|Topic:||The telecom security paradox|
|Title:||Country Manager responsible for sales, service and operations|
Shubhomoy Biswas is SonicWALL’s Country Manager for India responsible for the sales, service and operations in India, Sri Lanka and Bangladesh. Mr Biswas brings with him 15 years of experience in Sales & Marketing. He has long experience in the Information Technology sector. Prior to SonicWALL, Shubhomoy Biswas worked with multinationals such as TATA Unisys, HP, RSA Security and Citrix Systems. Mr Biswas holds a Bachelor’s degree in Commerce from Bangalore University and a MBA from St. Joseph’s College of Business Administration Bangalore, with specialization in Marketing.
India’s continuing growth and success in the international marketplace depends in good part upon the rapid growth of its information and communications sector. Unfortunately, high speed growth often leaves the system at risk from network security threats. Hackers, spammers and criminals are targeting converged networks with new threats, which older security measures cannot deal with. Two levels of protection are needed – internal security to protect networks from attacks and external security to safeguard customers and create a secure communication environment.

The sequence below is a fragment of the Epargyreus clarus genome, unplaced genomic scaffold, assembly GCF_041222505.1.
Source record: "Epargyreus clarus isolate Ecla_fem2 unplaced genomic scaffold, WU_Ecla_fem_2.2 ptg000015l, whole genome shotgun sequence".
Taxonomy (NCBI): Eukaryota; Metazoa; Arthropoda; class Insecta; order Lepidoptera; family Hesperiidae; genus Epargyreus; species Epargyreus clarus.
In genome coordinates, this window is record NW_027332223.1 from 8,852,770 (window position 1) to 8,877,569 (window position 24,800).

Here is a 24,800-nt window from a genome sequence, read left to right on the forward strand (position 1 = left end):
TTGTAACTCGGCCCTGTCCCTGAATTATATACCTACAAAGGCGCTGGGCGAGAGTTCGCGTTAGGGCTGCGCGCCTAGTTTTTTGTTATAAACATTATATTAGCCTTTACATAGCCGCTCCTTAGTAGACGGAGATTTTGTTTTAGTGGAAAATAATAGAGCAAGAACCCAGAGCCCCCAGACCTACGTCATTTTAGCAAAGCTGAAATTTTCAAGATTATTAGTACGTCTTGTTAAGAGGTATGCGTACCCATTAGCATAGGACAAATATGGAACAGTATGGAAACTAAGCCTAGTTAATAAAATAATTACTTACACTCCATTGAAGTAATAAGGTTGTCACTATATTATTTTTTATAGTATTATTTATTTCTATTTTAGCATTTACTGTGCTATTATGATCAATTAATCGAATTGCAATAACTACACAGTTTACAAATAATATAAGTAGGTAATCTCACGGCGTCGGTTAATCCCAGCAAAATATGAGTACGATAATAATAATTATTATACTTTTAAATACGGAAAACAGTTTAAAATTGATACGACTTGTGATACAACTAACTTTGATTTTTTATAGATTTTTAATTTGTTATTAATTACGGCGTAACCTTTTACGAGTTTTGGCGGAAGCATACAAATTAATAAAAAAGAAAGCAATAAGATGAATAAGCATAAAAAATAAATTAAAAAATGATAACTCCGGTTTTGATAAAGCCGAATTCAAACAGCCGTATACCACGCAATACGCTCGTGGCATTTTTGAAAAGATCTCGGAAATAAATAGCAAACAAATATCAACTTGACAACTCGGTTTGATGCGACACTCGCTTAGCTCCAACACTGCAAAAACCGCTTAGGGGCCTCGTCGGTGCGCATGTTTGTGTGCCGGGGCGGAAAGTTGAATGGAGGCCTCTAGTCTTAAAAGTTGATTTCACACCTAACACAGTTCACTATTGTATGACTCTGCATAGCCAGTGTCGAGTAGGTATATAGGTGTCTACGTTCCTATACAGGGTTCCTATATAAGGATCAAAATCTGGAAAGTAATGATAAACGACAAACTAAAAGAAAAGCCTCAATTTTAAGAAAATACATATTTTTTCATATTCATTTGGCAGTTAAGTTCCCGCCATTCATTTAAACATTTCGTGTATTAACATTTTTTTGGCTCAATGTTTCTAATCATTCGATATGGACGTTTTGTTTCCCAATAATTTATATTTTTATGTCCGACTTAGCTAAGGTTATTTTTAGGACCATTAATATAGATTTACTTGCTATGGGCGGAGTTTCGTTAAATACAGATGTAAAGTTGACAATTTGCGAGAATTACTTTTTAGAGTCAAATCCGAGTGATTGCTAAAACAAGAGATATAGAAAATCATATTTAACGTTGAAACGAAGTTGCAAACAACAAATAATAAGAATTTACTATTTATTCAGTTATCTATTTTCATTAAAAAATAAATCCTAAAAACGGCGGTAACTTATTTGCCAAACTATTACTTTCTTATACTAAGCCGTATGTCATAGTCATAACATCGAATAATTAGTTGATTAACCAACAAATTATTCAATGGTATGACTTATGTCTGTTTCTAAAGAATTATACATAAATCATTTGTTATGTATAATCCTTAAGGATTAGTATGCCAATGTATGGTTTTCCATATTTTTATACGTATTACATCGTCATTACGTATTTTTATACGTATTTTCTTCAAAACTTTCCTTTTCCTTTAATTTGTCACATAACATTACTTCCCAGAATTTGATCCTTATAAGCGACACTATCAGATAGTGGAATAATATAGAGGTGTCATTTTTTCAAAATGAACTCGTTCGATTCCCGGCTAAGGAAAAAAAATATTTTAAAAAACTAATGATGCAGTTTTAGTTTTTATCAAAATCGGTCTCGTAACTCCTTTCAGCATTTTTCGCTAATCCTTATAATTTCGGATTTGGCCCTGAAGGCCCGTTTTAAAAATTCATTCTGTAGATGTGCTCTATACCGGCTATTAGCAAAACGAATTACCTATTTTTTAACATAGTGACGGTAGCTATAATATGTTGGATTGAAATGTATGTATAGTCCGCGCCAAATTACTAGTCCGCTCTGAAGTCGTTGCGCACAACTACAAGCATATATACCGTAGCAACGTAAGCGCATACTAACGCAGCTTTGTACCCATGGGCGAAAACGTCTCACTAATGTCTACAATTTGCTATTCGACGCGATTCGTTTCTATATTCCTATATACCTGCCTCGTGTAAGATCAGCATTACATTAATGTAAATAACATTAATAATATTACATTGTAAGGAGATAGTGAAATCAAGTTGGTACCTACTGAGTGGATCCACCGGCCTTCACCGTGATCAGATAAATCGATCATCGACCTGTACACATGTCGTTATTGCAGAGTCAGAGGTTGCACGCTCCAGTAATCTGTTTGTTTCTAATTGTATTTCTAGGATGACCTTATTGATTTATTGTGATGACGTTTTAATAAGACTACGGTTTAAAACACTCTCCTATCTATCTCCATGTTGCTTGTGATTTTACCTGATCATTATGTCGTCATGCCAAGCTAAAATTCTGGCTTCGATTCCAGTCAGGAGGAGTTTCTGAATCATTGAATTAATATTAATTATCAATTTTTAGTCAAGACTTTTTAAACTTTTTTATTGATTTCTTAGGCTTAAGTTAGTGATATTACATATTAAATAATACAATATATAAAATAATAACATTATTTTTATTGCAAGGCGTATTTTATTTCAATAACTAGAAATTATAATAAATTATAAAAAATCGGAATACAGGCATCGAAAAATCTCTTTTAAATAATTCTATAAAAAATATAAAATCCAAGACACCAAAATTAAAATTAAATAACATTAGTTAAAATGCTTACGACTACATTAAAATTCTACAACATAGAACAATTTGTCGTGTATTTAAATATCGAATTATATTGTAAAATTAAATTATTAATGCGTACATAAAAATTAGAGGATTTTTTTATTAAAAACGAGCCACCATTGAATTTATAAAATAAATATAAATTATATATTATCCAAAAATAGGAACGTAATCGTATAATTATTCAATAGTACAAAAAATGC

In today’s connected world, telecommunications has become a lifeline that we simply cannot do without. A world where we cannot access emails, voice over the Internet, pay our bills via SMS, or simply connect with anyone from anywhere through our mobile phones seem unimaginable. With the telecom industry in India growing at a phenomenal rate, carriers find themselves all too often preoccupied with managing the increased growth, sidelining the critical ‘S’ factor. It is therefore no surprise that security in the Indian telecom sector is considered by many to be a ticking time bomb, waiting to explode. The success of the telecom industry in India has caught the attention of the world. Today India is home to one of the fastest-growing telecommunication markets, making it easy for carriers to get blinded by the euphoria. A growing subscriber base – comprised mainly of a burgeoning middle-class population and steadily growing rural sector, coupled with rapid privatization of the industry, has pushed India’s tele-density by leaps and bounds. To maintain the momentum, the Indian government is addressing the issue of releasing additional spectrum that can be used by commercial telecom operators; this will ensure that growth of this dynamic sector is not constrained in any fashion. However, the ARPU, Average Revenue per User, in India is lower than in most parts of the world. Carriers need to look at value-added services and think outside the box to drive increased revenues. Convergence can provide the answer. The convergence of telephony and data networking has been the most significant development in the communications sector in recent years. Carriers the world over are moving to next-generation network architectures to support new services like Voice over IP and IPTV. The Indian telecom industry is no different. Innovative adaptations of mobile technologies such as EDGE, MMS, WAP and GPRS are taking over traditional mobile phone networks. On the flipside of this growth, there are largely underestimated, and mounting, security risks. With both wired and wireless technologies at their peak, the industry faces increased risk from network security threats. Hackers, spammers and criminals are working round-the-clock to target converged networks. In the world of network security, these new technologies often bring newer and graver threats, which the older security architectures are not capable of defending against. As the industry comes of age, service providers need to implement security solutions that reduce the risk of failure, without stifling technology and business growth. An ideal security infrastructure is one that does not constrain growth or speed, but functions as an invisible layer without impeding the business. Carriers today recognize the need for this security infrastructure at two broad levels: internal security to protect their revenue-generating networks from crippling attacks, and external security to safeguard customers by creating a secure communication environment. For carriers in India, the pressure to secure networks couldn’t be greater. With global terrorism on the rise, carriers are finding their security infrastructures subject to scrutiny by surveillance agencies and governments across the world. Carriers are gradually waking up to the inter-relation between communications, technology, and national security. Call tapping and snooping is no more a secret trade, with both equipment and knowledge freely available over the Internet today. In view of these increased threats, carriers must look at safeguarding the critical data that passes through their networks. Global security standards and compliance norms are tertiary issues that are driving many to revaluate their security infrastructures. India’s growing economy has been revolutionized by telecommunication and now deeply relies on both the public and private infrastructures to function successfully. It is, therefore, imperative for both the industry and the government to secure telecommunication networks and information systems. In addition, India’s growing reliance on mobile Internet services and applications has put the security of wireless protocols and systems in the spotlight. Dedicated and independent entities like CERT-In, the Indian Computer Emergency Response Team, which have been formed to protect the nation’s Internet infrastructure, are needed to secure the telecommunication infrastructure as well. These agencies will help bring carriers up to speed in their battle against vulnerabilities, network security issues and wireless technologies vulnerabilities. Carriers in India also need to adopt a proactive – as opposed to a reactive – strategy towards security. With advanced security appliances and solutions available in the market today, carriers can easily monitor network traffic to detect emerging attacks, abuse and other anomalies to help prevent security breaches from penetrating their networks, and thwart any compromising attempts before they can reach a critical stage. Subscribers in India are gradually shifting to data-driven services. Smart phones with email clients are raising enterprise productivity to new levels. As such, subscribers are increasingly demanding that their telecom providers offer adequate security protection and clean networks. Due to this demand, carriers have no choice but to add security capabilities to keep their subscribers from switching over to competitors. Amongst the various threats that carriers have to face in the converged network space, distributed denial-of-service attacks, spam, viruses and other email-borne threats are probably the most common. By implementing best-of-breed technologies available today, carriers can build a unified threat management strategy that will go a long way in safeguarding their infrastructure. Contrary to what CIOs may believe, proactive security investments can in fact help carriers save a lot of money in the long run, as they filter out attacks before they can inflict serious damages such as network failure, dropped calls, jammed networks, SMS delays, etc. Over a course of time, carriers will need to integrate security and traffic management responsibilities in order to give security its much-needed importance. As most Indian carriers have mini-scule budgets for security, building intelligent security systems can be a daunting task. An intelligent security system is simply one that tells them what is wrong in their network, before it can escalate into a serious threat. Physical security of network infrastructure and cell sites is also an issue of growing concern for India. According to estimates, there will be close to 200 million cell sites across the country. Most of these cell sites are set up randomly – atop residential and commercial buildings and some even close to sensitive government facilities. Little caution is exercised to check the background of these facilities or the responsibility of the residents. Speed is the primary concern, and with fierce competition and short growth cycles, security is more often than not considered to be a stumbling block that can be overlooked. With easy access to cell sites, there is always a risk that someone may install equipment to listen in secretly on the conversations being routed through these sites or spy on government buildings. Vulnerable cell sites also allow those with a criminal intent to disrupt tele-traffic by jamming networks. Keeping sensitive and major cell sites under continuous physical surveillance would be extremely expensive for service providers in India. However, as always, technology can provide a viable answer. Hi-tech cameras that use motion sensor beams to detect the presence of intruders at cell sites are already being used in developed nations around the world. Considering the criticality of telecommunications in India, it is about time that we followed suit as well. The power supply to cell sites and network hubs is also critical. To blackout the telecommunications lifeline, all one needs to do is stop the power supply to the main network hub or key cell sites in the area. In today’s high-risk scenario, it is imperative that power facilities are physically safeguarded as well. Network infrastructures of today are increasing heterogeneous in nature. With appliances from different vendors thriving on software from various sources, securing these networks is a Herculean task. Volatile growth in the Indian telecommunications industry has caused network infrastructures to scale rapidly, with virtually no planning or thought applied to the area of security. To ensure overall security of telecommunication networks, providers need a trusted security partner to help them plan, implement and manage the evolution of network security mechanisms with a long-term roadmap. Policies, procedures, security protocols and appliances need to come together in unison to form a comprehensive security strategy. Often in the Indian context, there is a high level of risk induced by third parties. With a population of over one billion, it is not possible for a telecom vendor to target, serve and manage customers directly. As a result, vendors often rely on third-party agencies for services like marketing, call centre support, sales, billing, communications, logistics, etc. Sharing data and control procedures with these third parties is a risky affair as often, in a rush to come to market, security checks are overlooked. Since agencies with the lowest bids are picked at random, there is cause for serious concern. Often, sensitive information – customer accounts, billing details, personal details, etc. – is left in the hands of smaller service providers that function with very little control or, for that matter, policies or procedures. In summary, while India is busy basking in the limelight of its telecom revolution and subscriber base, vital security issues have largely been ignored. Some of the areas that need urgent attention include: • wireless infrastructure security; • GPRS/EDGE security; • 3G/UMTS security; • WAP, SMS, MMS, secure mobile payments; • intelligent Network security; • fraud control and management; • databases, services and CDR reconciliation; • physical security of network hubs and cell sites; and, • physical security of power stations.